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Pulmonary Fibrosis Pulmonary Fibrosis
by Kimberly Allen, RN Pulmonary fibrosis is the medical term for scarring of the lung(s).  It is a chronic condition that can have a... Pulmonary Fibrosis

by Kimberly Allen, RN

picture of pfibrosis


Pulmonary fibrosis is the medical term for scarring of the lung(s).  It is a chronic condition that can have a variety of causes.  Pulmonary fibrosis is most common in middle aged to older adults, however, it can be diagnosed at any age even children.  People that smoke or have a history of smoking have a much greater chance of developing pulmonary fibrosis than people that have never smoked.  People that work in mining or farming have an increased risk of developing pulmonary fibrosis as well as those that work in polluted environments.  People that have received certain chemotherapy treatments or radiation therapy to their chest also have a greater chance of developing pulmonary fibrosis.  Many experts also believe that genetics play a significant role in certain types of pulmonary fibrosis.
There are numerous conditions that can cause pulmonary fibrosis including any chronic conditions that cause inflammation of the small air sac’s in your lungs called alveoli.  This inflammation causes scar tissue to develop in the tissue around the alveoli.  As the scar tissue develops it becomes more and more difficult for the alveoli to expand allowing oxygen in so that it can enter your bloodstream.  There are numerous toxins and pollutants that can cause this type of damage to your lungs including asbestos fibers and silica dust as well as grain dust and bird droppings.  This is most frequently referred to as occupational pulmonary fibrosis and includes conditions like Farmers Lung.  Asbestosis and silicosis are diseases that cause pulmonary fibrosis and occur when a person has inhaled asbestos fibers or crystalline silica dust which is produced in all types of mining.  Despite the number of conditions that can cause pulmonary fibrosis most often the cause is unknown.  This is known as idiopathic pulmonary fibrosis.  The word idiopathic means “of unknown origin” in many diseases where the cause is unknown.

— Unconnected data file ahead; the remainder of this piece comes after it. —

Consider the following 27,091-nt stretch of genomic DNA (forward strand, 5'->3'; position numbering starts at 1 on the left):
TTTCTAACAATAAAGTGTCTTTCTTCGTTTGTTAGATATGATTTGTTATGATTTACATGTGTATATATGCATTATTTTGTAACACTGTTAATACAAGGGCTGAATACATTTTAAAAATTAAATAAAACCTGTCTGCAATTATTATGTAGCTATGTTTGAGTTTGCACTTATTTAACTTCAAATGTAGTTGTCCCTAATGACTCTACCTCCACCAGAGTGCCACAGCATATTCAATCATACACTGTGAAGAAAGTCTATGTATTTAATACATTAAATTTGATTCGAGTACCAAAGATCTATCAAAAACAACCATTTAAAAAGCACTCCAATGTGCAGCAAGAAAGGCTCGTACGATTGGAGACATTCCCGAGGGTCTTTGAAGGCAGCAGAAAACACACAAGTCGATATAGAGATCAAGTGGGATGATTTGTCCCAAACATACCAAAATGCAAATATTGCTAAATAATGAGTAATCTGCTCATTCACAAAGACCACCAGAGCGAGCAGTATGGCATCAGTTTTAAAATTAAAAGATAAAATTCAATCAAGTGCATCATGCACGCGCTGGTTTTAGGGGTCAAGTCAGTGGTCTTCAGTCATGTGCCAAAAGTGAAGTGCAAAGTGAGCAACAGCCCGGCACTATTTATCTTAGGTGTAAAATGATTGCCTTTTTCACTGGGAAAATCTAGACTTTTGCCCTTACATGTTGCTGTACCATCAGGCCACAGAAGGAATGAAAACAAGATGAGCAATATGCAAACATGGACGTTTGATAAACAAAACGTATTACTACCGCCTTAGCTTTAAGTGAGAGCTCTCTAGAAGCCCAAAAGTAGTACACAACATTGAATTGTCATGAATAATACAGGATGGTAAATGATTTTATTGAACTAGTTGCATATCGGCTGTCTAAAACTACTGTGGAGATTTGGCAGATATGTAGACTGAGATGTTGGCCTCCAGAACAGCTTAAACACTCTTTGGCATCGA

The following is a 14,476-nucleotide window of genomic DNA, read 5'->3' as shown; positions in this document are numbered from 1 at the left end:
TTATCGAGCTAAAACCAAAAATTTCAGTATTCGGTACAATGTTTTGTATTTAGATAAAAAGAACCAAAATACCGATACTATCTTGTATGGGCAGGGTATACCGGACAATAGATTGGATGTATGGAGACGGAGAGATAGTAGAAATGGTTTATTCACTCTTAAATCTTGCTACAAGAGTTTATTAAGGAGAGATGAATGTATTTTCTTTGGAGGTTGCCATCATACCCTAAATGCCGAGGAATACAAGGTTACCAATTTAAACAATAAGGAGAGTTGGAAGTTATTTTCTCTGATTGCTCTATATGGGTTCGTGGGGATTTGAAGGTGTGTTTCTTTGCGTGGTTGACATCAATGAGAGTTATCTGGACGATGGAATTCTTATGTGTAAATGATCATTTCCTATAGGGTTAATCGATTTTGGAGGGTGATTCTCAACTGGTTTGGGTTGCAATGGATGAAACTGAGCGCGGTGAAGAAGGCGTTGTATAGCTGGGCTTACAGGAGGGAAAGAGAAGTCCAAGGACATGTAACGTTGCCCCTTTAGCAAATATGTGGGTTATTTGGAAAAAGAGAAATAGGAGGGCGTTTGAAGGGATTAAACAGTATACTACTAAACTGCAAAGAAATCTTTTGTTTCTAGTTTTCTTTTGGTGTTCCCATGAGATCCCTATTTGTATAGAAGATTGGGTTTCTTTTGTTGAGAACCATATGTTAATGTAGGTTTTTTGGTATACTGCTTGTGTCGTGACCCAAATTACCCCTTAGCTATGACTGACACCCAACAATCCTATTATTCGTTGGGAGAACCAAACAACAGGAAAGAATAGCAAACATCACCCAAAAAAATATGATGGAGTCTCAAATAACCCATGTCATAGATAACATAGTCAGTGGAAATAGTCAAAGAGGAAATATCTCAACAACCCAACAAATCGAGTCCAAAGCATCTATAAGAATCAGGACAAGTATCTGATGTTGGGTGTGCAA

The symptoms of pulmonary fibrosis vary depending on the cause and severity of your pulmonary fibrosis.  In idiopathic pulmonary fibrosis, which is the most common, the disease progresses slowly yet progressively causing a dry cough with no other symptoms to explain the cough.  Then you’ll begin to develop a deceptively slow onset of shortness of breath also known as dyspnea.  In the beginning you’ll notice the shortness of breath only with activity, however, as the condition worsens the shortness of breath will come with less activity.  Eventually the shortness of breath will limit your activity and become disabling.  In some types of pulmonary fibrosis the shortness of breath can progress rapidly causing significant disability with in weeks.  In addition to the shortness of breath many people with pulmonary fibrosis also experience increased fatigue as well as aching joints and muscles which result from the decreased oxygen supply.
Once a person has developed pulmonary fibrosis the scarring can not be reversed and there are no treatments currently available that are effective in stopping the progression of the disease.  Therefore treatment focuses on managing the symptoms and improving and maintaining quality of life.  Most people diagnosed with pulmonary fibrosis are started on prednisone therapy.   Depending on the severity of the disease your doctor may also recommend using prednisone in combination with other immunosuppressants like methotrexate or cyclosporine.  Though the use of oxygen can’t stop the progression of pulmonary fibrosis the doctor may recommend it to help make breathing easier for you as well as to improve and maintain your oxygen levels.  Use of supplemental oxygen can also improve your blood pressure as well as your sleep.  Some doctors may recommend pulmonary rehabilitation especially if it’s in the early stages to help improve your daily functioning.  In some cases, especially younger people with pulmonary fibrosis the doctor may recommend a lung transplant if they are unable to manage the disease and your symptoms.

Kimberly Allen is a registered nurse with an AND in nursing. She has worked in ACF, LCF and psychiatric facilities, although she spent most of her career as a home health expert. She is now a regular contributor to, dispensing advice and knowledge about medical issues and questions. You can reach her with any comments or questions at